With regards to our relationship with non-Muslims it is very clear that Allah allows us to do so, albeit with certain limitations and restrictions. In Surah al-Mumtahanah 60: 8-9, Almighty Allah says: “Allah does not forbid you to deal JUSTLY and KINDLY with those who fought not against you on account of religion and did not drive you out of your homes. Verily, Allah LOVES those who deal with EQUITY. It is only as regards those who fought against you on account of religion, and have driven you out of your homes, and helped to drive you out, that Allah FORBIDS you to BEFRIEND them. And whosoever will befriend them, then such are the zalimun (wrong-doers-those who disobey Allah).” It means, if they harm you just because you are Muslim, you have all the right to DEFEND yourself. This right is granted by both man-made and Divine laws.

Hence, for as long as it is within the boundaries of the Islamic rules and there is no religious violation there is no harm for the Muslim to deal with non-Muslims. What we need is a mutual respect so that Muslims and non-Muslims alike live harmoniously and coexist with one another. Coexisting does not necessarily mean living together in one building or in a certain place, but as one community and one country living side by side and working together for the common good of all humanity. The key is mutual respect from both sides of the divide. It should be a two-way relationship so that fairness and justice would prevail. Any relationship that is devoid of justice and equality will not be long lasting.

Therefore, Muslims must respect non-Muslims and non-Muslims must respect Muslims, too, with all our heart. “Respect begets respect”, as the saying goes. In Sahih Bukhari, Sahih Muslim, and An-Nassa’i, it was narrated that one day, Prophet Muhammad was seated at some place in Madinah along with his Companions. During this time a funeral procession passed by. On seeing this, the Prophet stood up. One of his companions remarked that the funeral was that of a Jew. The Prophet replied, “Was he not a human being?” That’s how the Prophet taught us in as far as respect is concerned. The truth of the matter is that, Almighty Allah even prohibited reviling non-Muslims pertaining to their worship. In Surah al-An’am 6:108, Allah, the Almighty says: “And do not insult those they invoke other than Allah, lest they insult Allah in enmity without knowledge.”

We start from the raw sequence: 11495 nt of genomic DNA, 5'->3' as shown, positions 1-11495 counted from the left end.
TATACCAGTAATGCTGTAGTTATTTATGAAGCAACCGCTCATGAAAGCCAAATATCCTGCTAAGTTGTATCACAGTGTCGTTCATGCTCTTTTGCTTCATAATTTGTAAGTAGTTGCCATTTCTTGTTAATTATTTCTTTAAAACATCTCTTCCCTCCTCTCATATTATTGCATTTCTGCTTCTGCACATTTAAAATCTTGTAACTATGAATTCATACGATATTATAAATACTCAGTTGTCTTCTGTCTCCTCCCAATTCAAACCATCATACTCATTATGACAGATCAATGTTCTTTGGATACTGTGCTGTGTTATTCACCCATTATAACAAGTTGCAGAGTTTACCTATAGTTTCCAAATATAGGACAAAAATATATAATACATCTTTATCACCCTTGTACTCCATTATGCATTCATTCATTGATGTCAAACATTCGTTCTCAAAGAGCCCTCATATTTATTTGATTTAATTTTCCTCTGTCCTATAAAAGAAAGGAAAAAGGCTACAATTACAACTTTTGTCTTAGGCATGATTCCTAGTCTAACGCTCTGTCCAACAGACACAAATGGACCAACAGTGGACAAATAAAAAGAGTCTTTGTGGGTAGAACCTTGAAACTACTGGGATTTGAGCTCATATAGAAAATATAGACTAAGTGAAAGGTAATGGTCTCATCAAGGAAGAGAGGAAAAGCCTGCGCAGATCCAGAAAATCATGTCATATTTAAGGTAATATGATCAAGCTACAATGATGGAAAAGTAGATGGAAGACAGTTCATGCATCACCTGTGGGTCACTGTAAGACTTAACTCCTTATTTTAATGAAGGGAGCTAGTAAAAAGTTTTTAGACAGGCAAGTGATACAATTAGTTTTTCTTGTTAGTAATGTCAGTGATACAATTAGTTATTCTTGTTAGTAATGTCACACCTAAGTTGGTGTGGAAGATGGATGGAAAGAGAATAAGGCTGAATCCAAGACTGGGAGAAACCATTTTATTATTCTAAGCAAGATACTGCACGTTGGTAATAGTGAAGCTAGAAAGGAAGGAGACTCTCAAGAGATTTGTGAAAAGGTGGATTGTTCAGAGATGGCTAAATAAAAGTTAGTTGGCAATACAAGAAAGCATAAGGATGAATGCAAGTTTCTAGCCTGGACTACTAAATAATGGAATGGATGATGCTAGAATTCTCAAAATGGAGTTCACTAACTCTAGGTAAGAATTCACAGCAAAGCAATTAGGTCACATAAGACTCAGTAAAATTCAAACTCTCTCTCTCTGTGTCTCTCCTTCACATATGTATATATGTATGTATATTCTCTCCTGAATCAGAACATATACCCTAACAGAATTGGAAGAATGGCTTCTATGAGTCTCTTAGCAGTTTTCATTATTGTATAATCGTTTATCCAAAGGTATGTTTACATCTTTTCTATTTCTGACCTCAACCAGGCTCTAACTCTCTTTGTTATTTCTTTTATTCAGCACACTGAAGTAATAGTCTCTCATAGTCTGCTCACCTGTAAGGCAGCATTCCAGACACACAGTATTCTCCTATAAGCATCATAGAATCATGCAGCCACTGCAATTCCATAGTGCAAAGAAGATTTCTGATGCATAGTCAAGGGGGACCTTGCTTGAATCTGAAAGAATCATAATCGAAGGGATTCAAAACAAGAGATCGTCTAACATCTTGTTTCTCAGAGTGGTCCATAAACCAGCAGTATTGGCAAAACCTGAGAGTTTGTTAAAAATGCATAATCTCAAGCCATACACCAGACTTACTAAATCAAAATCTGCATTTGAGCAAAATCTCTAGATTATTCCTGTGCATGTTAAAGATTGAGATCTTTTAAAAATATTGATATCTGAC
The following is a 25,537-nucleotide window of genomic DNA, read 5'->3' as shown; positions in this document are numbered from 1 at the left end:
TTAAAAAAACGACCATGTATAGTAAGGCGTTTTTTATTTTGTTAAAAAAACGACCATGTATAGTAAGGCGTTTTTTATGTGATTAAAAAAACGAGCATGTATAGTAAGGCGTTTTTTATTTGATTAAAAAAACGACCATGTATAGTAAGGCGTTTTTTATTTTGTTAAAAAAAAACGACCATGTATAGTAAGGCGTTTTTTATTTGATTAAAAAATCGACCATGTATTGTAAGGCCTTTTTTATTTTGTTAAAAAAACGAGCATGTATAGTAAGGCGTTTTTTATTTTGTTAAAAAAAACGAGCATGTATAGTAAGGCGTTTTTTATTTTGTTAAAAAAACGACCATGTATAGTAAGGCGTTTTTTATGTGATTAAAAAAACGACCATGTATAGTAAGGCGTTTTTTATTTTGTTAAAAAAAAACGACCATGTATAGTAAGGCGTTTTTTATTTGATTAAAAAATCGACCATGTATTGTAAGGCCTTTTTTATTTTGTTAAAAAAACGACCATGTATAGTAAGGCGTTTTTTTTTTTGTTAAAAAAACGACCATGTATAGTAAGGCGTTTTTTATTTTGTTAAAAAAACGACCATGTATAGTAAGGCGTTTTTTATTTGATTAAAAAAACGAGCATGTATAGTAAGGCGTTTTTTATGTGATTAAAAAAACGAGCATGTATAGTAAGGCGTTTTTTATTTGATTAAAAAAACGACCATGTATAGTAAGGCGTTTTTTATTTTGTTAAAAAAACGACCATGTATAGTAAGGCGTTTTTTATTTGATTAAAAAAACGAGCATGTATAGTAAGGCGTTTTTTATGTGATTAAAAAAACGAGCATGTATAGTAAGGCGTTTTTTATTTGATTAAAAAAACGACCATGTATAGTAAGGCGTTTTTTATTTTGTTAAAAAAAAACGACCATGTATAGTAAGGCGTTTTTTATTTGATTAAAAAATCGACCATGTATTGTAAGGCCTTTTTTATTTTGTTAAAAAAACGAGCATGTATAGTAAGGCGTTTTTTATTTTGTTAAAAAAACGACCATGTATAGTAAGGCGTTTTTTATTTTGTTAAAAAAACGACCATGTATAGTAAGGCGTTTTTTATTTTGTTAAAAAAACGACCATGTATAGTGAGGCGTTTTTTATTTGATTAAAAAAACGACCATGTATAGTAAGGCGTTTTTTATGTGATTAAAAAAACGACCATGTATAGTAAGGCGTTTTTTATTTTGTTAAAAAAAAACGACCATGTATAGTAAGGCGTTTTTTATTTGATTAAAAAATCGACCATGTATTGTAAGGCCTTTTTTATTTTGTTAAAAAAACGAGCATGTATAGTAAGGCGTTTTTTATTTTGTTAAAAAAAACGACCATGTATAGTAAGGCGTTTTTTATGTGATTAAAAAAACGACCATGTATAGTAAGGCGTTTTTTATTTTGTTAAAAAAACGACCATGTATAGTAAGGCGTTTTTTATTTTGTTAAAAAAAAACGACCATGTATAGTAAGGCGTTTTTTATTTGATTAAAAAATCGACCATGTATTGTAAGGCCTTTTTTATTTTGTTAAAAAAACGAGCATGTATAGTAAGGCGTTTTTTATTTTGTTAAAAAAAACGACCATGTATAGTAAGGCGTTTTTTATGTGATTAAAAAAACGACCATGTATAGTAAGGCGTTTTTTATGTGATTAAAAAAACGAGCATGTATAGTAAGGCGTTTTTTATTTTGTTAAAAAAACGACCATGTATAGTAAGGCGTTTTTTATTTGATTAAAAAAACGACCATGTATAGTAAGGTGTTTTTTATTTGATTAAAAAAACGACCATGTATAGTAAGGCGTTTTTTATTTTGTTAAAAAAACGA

Part IV - What Muslims and non-Muslims must do now?
We may have different approaches as we belong to different field of specializations. But, I guess, everyone agrees if I say, we must do something as opposed to doing nothing. We do not want evil to triumph over goodness because we are all affected. Edmund Burke once said: “The only way for the evil to triumph is for the good people to do nothing.” And if I may to quote the saying of Prophet Muhammad, peace be upon him, he said: “The one who kept silent for the truth is like a dump-mute Satan.”

Nonetheless, we should not go beyond with the “principle of moderation” as mention earlier. We should not resort to violence for violence begets nothing but violence. Let us be proactive rather than reactive. In Sahih al-Bukhari, we will find the wonderful advice of the Holy Prophet Muhammad, peace be upon him, when he once said: “The religion is easy. No one ever made it difficult without it becoming too much for him. So avoid extremes and strike a balance, do the best you can and be cheerful, and seek Allah’s help (through prayer) in the morning, and evening, and part of the night.”

Furthermore, in Sahih al-Bukhari and Sahih al-Muslim, the beloved Prophet Muhammad, peace be upon him, said: “Make things easy (for people) and do not make them difficult, and cheer people up and do not drive them away. Ahmad reported, Prophet Muhammad, peace be upon him, also said: “The best of your religion is the easiest.” Hence, let us put things in a proper perspective, after all, Allah wanted us to be such when He says in Surah al-Baqarah 2:185: "Allah intends for you ease, and does not want to make things difficult for you."